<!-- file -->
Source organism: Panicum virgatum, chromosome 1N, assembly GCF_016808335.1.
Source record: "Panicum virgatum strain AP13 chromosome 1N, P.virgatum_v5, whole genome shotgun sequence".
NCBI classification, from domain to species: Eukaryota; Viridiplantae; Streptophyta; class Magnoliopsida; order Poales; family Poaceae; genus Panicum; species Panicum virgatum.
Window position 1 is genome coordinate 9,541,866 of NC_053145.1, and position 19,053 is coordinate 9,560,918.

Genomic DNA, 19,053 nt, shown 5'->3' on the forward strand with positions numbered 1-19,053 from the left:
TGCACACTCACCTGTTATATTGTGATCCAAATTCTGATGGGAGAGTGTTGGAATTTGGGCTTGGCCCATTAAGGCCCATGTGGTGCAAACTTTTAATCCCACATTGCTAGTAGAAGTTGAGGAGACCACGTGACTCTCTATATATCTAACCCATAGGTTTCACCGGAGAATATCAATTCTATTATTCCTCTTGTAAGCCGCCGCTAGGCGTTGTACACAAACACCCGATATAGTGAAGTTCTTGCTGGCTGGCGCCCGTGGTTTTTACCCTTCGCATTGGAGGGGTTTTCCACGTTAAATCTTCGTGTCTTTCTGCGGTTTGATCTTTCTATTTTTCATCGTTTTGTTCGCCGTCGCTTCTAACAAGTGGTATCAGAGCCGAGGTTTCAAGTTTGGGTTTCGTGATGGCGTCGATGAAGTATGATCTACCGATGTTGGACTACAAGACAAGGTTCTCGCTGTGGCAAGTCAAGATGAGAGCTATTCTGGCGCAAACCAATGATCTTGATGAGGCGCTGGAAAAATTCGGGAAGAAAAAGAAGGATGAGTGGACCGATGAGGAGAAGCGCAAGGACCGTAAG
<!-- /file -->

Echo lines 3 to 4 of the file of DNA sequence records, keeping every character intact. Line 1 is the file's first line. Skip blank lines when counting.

NCBI classification, from domain to species: Eukaryota; Viridiplantae; Streptophyta; class Magnoliopsida; order Poales; family Poaceae; genus Panicum; species Panicum virgatum.
Window position 1 is genome coordinate 9,541,866 of NC_053145.1, and position 19,053 is coordinate 9,560,918.